A Goddess sprang forth within the Toyota Center on Thursday night. At 9:30 p.m. the arena was thrown into utter darkness until light —and the curtain — rose to reveal Her, Rihanna. Cloaked in black robes, she knelt in front of a several stories-high projection of a marble statue of an ancient goddess and throughout her two-hour show the audience was sometimes subliminally, sometimes bluntly reminded they were in the presence of hip hop, dance, and pop divinity.
The opening number “Mother Mary” would seem to imply that projected statue was of the Virgin Mary, but with breasts exposed and no baby Jesus feeding from them, she looked more like Venus to me. And Venus or whoever she was was just the introduction to the many ambiguous faces of the goddess.
During the concert Rihanna was swallowed up by the earth (a.k.a, the stage) several times only to emerge from the underworld in another costume and another modern goddess persona: wanted reggae gangsta confessing to crimes in “Man Down,” sultry, seductress turning “Love the Way You Lie”/”Take a Bow”/”Cold Case Love” into a kind of torch song medley, and bad girl cheerleader leading us to victory in “We Found Love,” “S&M” and “Please Don’t Stop.”
I couldn’t help but see the diva as a kind of real life Disney Princess, albeit a princess who grabs, and even claps a beat out on, her crotch a lot.
She commanded pillars of fire to erupt from the ground on beat during “What Now” and giant video screens behind her flashed ancient Egyptian iconography. When she came down from the stage and pranced among front row some lucky worshipers might have even caught a glimpse of the tattoo of the Isis under her breasts.
Yet, an hour into to her two-hour show, I realized the music goddess role doesn’t quite fit Rihanna, no matter how devoted her fans. Instead, I couldn’t help but see the diva as a kind of real life Disney Princess, albeit a princess who grabs, and even claps a beat out on, her crotch a lot.
It’s not just that tween girls love her. Though they weren’t out in full force on a school night, there were many young daughters and hip mothers scattered throughout the audience.
It’s not just that she’s beautiful and gets to change in and out of stunning clothes at the slightest whim. After the sixth costume changes I just gave up trying to keep track of the skirts, hip high boots, slinky and sparkling dresses and jumpsuit. Yes, Rihanna even makes a jumpsuit look damn good.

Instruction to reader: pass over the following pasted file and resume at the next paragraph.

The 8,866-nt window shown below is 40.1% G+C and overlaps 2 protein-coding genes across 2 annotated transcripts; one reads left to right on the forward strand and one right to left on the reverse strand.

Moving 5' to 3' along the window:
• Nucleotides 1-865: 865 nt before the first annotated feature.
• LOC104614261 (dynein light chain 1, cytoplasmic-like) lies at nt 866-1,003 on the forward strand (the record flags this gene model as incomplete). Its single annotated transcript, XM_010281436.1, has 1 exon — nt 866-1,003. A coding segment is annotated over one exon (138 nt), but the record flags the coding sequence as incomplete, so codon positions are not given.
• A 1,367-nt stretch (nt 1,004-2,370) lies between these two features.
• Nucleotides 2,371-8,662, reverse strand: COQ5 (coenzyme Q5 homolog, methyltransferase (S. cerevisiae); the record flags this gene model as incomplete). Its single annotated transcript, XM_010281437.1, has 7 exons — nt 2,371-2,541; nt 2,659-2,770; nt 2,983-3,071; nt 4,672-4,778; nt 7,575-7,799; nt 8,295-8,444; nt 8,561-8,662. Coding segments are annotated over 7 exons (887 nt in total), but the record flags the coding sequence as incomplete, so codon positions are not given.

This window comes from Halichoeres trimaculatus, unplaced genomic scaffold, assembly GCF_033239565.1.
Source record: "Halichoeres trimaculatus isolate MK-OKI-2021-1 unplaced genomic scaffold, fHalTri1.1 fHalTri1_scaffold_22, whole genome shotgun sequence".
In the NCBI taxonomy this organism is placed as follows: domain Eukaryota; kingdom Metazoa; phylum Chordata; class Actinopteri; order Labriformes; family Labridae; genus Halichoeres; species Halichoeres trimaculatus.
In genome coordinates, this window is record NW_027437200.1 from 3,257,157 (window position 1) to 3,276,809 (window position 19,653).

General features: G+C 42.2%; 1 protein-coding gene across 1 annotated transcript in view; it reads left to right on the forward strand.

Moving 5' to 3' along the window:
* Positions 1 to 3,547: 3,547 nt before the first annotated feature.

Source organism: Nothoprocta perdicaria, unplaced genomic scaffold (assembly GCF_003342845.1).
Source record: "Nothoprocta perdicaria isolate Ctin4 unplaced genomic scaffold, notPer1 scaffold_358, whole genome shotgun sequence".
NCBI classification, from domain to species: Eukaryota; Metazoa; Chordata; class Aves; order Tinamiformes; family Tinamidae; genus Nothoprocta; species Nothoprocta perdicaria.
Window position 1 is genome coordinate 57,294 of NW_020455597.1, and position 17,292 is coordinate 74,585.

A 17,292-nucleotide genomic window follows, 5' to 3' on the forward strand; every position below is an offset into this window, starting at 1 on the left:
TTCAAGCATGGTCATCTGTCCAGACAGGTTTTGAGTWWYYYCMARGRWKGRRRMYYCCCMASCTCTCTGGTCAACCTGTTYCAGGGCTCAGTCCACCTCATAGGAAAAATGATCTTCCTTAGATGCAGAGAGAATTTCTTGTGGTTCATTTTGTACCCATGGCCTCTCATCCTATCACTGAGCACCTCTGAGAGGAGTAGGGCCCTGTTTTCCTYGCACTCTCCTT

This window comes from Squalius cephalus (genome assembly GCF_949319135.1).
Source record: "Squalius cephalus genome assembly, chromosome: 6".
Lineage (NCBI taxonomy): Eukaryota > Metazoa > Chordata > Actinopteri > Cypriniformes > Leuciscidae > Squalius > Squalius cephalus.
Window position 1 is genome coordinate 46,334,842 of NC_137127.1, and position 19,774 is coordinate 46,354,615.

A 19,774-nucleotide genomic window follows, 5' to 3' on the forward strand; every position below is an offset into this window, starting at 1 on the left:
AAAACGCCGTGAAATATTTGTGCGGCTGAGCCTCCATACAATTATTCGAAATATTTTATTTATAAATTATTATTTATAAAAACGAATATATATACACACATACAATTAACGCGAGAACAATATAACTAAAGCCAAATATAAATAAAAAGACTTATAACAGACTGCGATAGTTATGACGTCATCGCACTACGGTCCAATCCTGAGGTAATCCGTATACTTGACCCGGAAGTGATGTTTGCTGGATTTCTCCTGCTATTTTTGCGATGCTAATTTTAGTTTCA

It’s not just that she seems to always be falling into some new perilous adventure that we can’t help but watch on our computer and television screens. And we really do love her and root for her, even while we shake out heads and judge her bad decisions. Her early childhood and parental woes read like an origin story for a noble heroine. Meanwhile, her Beauty and the Beast relationship came with a moral that no matter how great a princess’s love, a real frog isn’t going to transform into a prince. He’s pretty much staying an amphibian.
The sparkling, glittery surface of "Diamonds"was beautiful to behold, but everything was just so perfect, it was hard not to always be fully aware how much work it takes to create a goddess.
No, the main reason Rihanna fits into those princess slippers is because her "Diamonds" world tour Houston stop was immensely entertaining with amazing performances by the star and her army of backup dancers and musicians, but most of the time the show seemed calculated to the last second and drained of all spontaneity.
With the exception of her constant screams of “Houston” throughout the evening and a brief non-apology apology for canceling her scheduled stop at the Toyota Center last April, I’m doubtful that last night’s show was much different from her Dallas stop, her Oklahoma show, her Sydney, Australia visit.
The sparkling, glittery surface of "Diamonds"was beautiful to behold, but everything was just so perfect, it was hard not to always be fully aware how much work it takes to create a goddess. Watching the spectacle of "Diamonds" was a little like spending a day at the Magic Kingdom and taking a moment to wonder if the woman in the Snow White costume is really having any fun helping me have fun.
Yet as Rihanna ended the evening with the tour’s namesake, the song "Diamonds," I glanced across the aisle from me. Standing next to her surely hip mother was one of those tweens who love Rihanna so. The girl's hands were raised, her eyes locked onto the stage below as she sang along, word for word, note for note: “So shine bright, tonight/You and I/We're beautiful like diamonds in the sky/Eye to eye, so alive/We're beautiful like diamonds in the sky.”
It’s got to be really hard work playing a princess goddess, but maybe moments like those make it worth it.